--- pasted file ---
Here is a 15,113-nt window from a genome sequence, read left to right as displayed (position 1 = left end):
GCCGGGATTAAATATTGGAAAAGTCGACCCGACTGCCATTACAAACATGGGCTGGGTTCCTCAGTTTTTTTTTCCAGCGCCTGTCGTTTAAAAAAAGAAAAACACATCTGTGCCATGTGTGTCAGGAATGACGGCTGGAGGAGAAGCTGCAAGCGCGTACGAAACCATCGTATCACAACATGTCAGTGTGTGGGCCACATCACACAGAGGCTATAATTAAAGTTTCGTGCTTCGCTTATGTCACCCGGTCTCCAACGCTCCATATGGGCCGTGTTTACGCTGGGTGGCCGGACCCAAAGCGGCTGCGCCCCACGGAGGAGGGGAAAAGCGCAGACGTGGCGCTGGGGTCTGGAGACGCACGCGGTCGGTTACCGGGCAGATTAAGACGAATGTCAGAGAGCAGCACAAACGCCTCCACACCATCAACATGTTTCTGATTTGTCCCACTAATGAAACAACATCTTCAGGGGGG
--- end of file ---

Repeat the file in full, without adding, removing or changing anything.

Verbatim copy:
Here is a 15,113-nt window from a genome sequence, read left to right as displayed (position 1 = left end):
GCCGGGATTAAATATTGGAAAAGTCGACCCGACTGCCATTACAAACATGGGCTGGGTTCCTCAGTTTTTTTTTCCAGCGCCTGTCGTTTAAAAAAAGAAAAACACATCTGTGCCATGTGTGTCAGGAATGACGGCTGGAGGAGAAGCTGCAAGCGCGTACGAAACCATCGTATCACAACATGTCAGTGTGTGGGCCACATCACACAGAGGCTATAATTAAAGTTTCGTGCTTCGCTTATGTCACCCGGTCTCCAACGCTCCATATGGGCCGTGTTTACGCTGGGTGGCCGGACCCAAAGCGGCTGCGCCCCACGGAGGAGGGGAAAAGCGCAGACGTGGCGCTGGGGTCTGGAGACGCACGCGGTCGGTTACCGGGCAGATTAAGACGAATGTCAGAGAGCAGCACAAACGCCTCCACACCATCAACATGTTTCTGATTTGTCCCACTAATGAAACAACATCTTCAGGGGGG